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Hi! My name is Lydia Bruhn and I have been studying Art Therapy for the last two years. I would love to share with you a bit of what I have learned and invite you to join me in art therapy sessions if it sounds like an approach that would be helpful for your mental health goals!

What is “Art Therapy”?
Art therapy is the use of art materials (like charcoal or paint) and processes (like collage and bilateral drawing) to achieve mental health goals.
What does a session look like?
I can only speak for my own sessions, but I like to structure my sessions something like this:

1. Check in with the client (“How are you? How was your weekend?” Maybe a somatic exercise or expressing with one color how one is feeling, etc.)
2. Art Intervention (based on mental health goals, perhaps one previously discussed, or ones that come out in the check-in) – I might present a couple ideas for the client to choose from.
3. Creating – While the client is working with a material, I might create something alongside (for those who might feel uncomfortable creating alone with someone else present) or I might solely witness the process if the client preferred.
4. Processing – I invite the client to share what it is that they created and its significance for them in light of the client’s mental health goals. Sometimes the creating itself helps someone reach their goals, sometimes the process of creating brings up self-awareness and helps with processing needed next steps that may or may not be art-based.
5. Closure – this could be as simple as summarizing what we covered in the day or deep breathing, etc. as a way of regulating after a time of therapeutic work. I like to tailor this to each client, and often include some discussion with the client about what they can do between sessions to work towards their goals.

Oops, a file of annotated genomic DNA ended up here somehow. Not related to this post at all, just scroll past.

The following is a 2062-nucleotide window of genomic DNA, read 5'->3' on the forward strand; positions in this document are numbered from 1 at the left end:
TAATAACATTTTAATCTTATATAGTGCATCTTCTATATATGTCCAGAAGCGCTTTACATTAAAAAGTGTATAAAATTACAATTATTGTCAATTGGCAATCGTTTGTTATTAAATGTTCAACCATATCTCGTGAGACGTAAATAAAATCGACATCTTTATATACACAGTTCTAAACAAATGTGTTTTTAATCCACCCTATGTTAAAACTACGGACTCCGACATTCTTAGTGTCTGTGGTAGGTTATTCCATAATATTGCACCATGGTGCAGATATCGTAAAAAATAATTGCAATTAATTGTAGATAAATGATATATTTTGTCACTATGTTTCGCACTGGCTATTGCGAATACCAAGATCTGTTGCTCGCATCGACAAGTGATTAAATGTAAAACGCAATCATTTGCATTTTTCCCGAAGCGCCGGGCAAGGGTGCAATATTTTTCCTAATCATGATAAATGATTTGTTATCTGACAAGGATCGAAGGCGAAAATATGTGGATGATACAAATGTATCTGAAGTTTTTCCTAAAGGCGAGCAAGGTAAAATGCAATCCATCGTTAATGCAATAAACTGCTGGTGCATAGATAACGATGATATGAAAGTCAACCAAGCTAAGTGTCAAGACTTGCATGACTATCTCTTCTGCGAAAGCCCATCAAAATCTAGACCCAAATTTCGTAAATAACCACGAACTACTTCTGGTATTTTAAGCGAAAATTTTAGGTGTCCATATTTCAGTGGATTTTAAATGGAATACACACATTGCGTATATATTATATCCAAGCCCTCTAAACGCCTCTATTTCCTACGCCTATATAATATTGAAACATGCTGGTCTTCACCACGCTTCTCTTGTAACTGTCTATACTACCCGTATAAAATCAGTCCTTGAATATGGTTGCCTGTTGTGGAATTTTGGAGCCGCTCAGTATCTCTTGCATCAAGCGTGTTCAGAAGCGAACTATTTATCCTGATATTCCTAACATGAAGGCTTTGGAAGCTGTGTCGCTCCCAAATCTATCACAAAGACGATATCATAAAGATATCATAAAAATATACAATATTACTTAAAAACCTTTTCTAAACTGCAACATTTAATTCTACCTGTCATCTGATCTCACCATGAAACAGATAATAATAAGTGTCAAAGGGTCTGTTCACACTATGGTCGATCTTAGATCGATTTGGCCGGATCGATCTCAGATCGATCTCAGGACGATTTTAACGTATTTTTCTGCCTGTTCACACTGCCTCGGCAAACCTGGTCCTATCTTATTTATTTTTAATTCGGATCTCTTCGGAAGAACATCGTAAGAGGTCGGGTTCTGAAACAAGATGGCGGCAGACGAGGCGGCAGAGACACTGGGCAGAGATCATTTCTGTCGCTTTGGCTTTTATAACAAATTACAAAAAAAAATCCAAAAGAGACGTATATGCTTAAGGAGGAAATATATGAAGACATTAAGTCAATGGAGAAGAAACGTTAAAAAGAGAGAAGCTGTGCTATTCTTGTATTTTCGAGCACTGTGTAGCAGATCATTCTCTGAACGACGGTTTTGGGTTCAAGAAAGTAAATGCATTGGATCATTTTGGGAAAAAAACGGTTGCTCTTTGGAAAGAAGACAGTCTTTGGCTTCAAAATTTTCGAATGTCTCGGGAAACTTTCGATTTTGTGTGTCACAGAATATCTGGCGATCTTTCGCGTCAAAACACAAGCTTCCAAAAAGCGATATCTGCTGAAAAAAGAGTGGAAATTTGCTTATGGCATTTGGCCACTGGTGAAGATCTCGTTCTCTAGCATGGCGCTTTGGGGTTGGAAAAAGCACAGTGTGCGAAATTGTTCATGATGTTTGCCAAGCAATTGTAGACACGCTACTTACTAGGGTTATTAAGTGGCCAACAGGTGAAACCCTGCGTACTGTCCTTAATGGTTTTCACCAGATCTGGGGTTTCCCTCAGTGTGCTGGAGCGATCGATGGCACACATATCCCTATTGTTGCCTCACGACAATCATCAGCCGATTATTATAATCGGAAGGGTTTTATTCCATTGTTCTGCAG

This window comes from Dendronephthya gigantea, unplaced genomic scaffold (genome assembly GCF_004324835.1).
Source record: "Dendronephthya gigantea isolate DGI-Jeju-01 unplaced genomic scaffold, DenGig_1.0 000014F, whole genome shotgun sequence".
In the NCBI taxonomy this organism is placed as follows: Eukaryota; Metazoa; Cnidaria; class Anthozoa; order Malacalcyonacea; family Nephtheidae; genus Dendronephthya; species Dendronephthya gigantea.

How could art help someone?
Here are just a couple of art therapy interventions and brief explanations of how they could benefit someone (Note: the outcome of work in art therapy does not need to look beautiful or follow artistic “rules” – its purpose is to serve the client in reaching their mental health goals!):

Above – Bilateral Drawing: this approach can be used to draw awareness to one’s physical/emotional experience, as well as to release energy that has been stored in the body due to traumatic experiences.

Above – Collage/Creating a Box: Collage work can bring out deep symbolism, which can help someone process their emotions and experiences.

Creating a box can build someone’s sense of self-efficacy and connection to the here-and-now as well. Additionally, the box could be used as a tool for metaphorically containing emotions when they become overwhelming.

There are almost limitless ways to use art in art therapy, but I hope the above examples help give you a glimpse of the possibilities.

What if I’m Not an Artist?
If you are not an artist, creativity could actually be easier for you to access in a therapeutic way, as you may be less focused on various principles of design and more able to express and create for healing purposes alone. However, that being said, training in art does not need to be a hindrance either to using art for therapy. As long as you are willing to let go of self judgment regarding your creative endeavors and try something new for therapeutic purposes, art therapy could be for you!

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